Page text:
A Contagious Passion for the Word

A conversation with TEDS Professor Jared Alcántara

As associate professor of homiletics at Trinity Evangelical Divinity School, Jared Alcántara lives and breathes preaching. EFCA Now visited with Jared to learn more about that passion shortly after he delivered a plenary message at the EFCA One conference in June 2017. The interviewer is Matt Mitchell, senior pastor of Lanse (Pa.) EFC.

In your bio, you say that you are passionate about equipping students to preach God’s Word. Who are your greatest homiletical influences?

Jared: I did my dissertation on one of the best-known African American preachers of the 20th century, Gardner C. Taylor. His preaching and his teaching of preaching have had a big influence on me. One thing that drew me to him is that he was able to preach in more than one context and constituency in a way that honored Christ, honored the gospel, honored the Scriptures and honored the context. I found that really provocative. And I think it’s key for preachers having an effective witness in an intercultural society. As churches become more multiethnic, multigenerational and multilingual, we need to recognize the ways that our preaching carries with it a cultural situated-ness.

Through His Word mediated through our words, God can make hearts of stone into hearts of flesh.

What do you mean by “cultural situated-ness”?

Jared: Imagine standing on the beach with the ocean in front of you. The place where you stand prevents you from seeing some things, and it enables you to see other things. To recognize your cultural situated-ness is to understand that your place on the beach shapes your reading and preaching of God’s Word. You see certain things and you’re prevented from seeing other things. More often than not, those who understand where they are on the beach draw out more from the biblical text and excel at preaching the gospel in diverse contexts.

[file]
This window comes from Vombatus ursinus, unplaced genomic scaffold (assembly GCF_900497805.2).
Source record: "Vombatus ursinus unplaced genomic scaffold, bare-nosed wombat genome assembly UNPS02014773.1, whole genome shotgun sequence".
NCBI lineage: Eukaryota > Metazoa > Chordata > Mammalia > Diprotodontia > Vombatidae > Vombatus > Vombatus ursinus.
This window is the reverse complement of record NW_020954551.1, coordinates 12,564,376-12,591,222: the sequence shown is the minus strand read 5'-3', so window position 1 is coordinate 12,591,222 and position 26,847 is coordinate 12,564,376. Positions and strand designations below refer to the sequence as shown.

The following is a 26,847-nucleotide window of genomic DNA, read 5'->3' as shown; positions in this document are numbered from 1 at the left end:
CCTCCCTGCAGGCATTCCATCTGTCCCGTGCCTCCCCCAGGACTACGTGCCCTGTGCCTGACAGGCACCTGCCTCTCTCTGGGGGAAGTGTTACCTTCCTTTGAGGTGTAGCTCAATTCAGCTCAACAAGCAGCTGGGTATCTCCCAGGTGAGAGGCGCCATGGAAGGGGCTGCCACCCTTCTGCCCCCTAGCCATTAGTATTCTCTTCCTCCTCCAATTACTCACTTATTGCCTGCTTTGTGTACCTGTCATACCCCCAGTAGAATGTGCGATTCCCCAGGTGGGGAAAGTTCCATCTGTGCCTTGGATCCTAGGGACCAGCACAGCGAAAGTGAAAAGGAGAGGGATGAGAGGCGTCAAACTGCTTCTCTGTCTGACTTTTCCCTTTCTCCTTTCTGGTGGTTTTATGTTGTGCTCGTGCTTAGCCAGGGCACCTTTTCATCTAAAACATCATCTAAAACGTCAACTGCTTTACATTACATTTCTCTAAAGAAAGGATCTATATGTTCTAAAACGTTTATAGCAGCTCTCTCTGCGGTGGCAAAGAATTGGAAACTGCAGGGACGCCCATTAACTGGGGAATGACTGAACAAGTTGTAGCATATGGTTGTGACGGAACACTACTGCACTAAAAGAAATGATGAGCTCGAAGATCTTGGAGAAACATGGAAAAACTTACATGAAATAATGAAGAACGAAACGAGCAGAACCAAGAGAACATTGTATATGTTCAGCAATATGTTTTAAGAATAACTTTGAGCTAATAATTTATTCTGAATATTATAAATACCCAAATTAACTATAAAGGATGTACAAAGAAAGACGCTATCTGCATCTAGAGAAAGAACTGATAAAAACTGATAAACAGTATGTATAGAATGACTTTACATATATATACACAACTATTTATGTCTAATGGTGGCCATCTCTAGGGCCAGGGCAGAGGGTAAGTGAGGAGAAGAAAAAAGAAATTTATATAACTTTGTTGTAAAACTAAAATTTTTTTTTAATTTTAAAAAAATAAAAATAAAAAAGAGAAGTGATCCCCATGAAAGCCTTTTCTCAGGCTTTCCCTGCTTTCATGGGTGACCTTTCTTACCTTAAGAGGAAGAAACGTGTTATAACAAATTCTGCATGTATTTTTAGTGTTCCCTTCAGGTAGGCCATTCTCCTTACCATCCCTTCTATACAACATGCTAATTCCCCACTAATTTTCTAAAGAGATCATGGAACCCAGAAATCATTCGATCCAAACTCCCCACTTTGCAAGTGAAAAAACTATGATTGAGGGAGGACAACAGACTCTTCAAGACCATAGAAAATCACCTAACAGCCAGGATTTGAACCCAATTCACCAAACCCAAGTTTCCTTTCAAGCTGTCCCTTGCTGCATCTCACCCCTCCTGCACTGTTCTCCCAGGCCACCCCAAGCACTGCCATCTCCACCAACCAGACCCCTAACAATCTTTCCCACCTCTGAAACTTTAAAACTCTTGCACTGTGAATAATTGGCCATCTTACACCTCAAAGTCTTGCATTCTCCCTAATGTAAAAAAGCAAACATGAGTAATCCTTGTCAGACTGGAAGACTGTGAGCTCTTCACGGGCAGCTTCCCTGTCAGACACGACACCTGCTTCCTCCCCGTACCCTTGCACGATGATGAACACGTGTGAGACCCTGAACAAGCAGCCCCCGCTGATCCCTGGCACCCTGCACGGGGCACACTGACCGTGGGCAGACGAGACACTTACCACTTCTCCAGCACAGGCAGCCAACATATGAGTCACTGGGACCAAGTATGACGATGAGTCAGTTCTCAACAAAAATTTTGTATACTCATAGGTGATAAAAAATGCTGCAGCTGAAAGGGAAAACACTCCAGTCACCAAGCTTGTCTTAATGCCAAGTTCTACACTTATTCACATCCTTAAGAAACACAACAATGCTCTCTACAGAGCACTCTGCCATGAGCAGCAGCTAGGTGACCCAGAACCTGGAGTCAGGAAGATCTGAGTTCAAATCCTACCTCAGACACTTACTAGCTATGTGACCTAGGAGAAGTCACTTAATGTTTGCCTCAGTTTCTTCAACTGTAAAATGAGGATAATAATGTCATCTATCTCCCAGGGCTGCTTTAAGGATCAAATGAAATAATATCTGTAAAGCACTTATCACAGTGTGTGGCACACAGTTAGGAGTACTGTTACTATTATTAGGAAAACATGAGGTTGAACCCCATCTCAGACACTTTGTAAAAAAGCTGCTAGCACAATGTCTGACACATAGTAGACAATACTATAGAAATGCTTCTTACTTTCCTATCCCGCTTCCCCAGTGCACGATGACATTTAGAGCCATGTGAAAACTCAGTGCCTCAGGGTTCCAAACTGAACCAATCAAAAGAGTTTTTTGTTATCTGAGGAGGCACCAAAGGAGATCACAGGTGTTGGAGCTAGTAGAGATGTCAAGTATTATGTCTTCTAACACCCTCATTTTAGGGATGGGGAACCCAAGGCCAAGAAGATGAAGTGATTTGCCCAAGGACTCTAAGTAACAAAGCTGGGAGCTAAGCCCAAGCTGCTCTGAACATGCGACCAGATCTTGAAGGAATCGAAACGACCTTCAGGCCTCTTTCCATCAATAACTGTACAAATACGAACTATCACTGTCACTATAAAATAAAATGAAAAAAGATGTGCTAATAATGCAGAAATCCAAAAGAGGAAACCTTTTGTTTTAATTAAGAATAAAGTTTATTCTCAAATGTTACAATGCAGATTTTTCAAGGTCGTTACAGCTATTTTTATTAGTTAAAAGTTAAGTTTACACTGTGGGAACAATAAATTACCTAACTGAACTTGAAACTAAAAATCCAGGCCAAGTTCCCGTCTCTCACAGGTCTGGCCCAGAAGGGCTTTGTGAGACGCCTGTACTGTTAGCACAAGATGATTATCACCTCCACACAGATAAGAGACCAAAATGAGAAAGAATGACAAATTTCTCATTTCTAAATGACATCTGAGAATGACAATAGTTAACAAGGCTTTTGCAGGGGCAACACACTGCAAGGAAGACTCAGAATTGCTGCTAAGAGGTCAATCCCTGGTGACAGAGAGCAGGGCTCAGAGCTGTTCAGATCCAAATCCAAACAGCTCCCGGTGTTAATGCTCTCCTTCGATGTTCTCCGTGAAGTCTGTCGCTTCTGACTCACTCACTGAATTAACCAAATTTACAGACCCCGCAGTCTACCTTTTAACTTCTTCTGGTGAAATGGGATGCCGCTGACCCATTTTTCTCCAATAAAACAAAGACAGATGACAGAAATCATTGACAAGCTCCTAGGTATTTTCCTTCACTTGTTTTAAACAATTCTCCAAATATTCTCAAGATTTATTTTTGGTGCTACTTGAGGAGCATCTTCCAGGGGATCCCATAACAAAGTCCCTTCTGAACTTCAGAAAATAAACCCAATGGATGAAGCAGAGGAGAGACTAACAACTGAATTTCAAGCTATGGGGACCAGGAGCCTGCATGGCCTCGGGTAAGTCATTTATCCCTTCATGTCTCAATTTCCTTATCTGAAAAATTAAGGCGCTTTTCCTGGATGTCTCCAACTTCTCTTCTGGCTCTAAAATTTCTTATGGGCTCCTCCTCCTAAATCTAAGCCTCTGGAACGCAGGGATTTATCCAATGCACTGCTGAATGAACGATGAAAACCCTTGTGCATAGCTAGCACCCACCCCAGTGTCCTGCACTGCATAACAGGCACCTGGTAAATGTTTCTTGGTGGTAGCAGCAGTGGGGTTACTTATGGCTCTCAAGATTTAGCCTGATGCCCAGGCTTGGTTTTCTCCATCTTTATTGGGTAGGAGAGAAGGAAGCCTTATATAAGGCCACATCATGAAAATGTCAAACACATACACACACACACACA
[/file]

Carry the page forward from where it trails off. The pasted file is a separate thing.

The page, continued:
Do you want your students to preach like you do?

Jared: Yes and no. Yes, in the sense that I want them to care deeply about the main thrust of the text—to be faithful to it, to stay tethered to what God is saying in His Word. Yes, in the sense that I want them to recognize that God works powerfully through language. Our words can both cut and tear down and, by the grace of God, bring healing and restoration. Through His Word mediated through our words, God can make hearts of stone into hearts of flesh, and God can make dry bones live. So yes, in the sense that students should care deeply about precision, thoughtfulness and even artfulness with respect to language.

But no, in the sense that God tailor makes and custom fits each person to have a particular personality, style and approach to preaching. Part of the goal would be not only for my students to have a robust theology of preaching and a biblical vision for preaching, but also to claim their voice. That’s a prayer of Kierkegaard: “With God’s help I shall become myself.”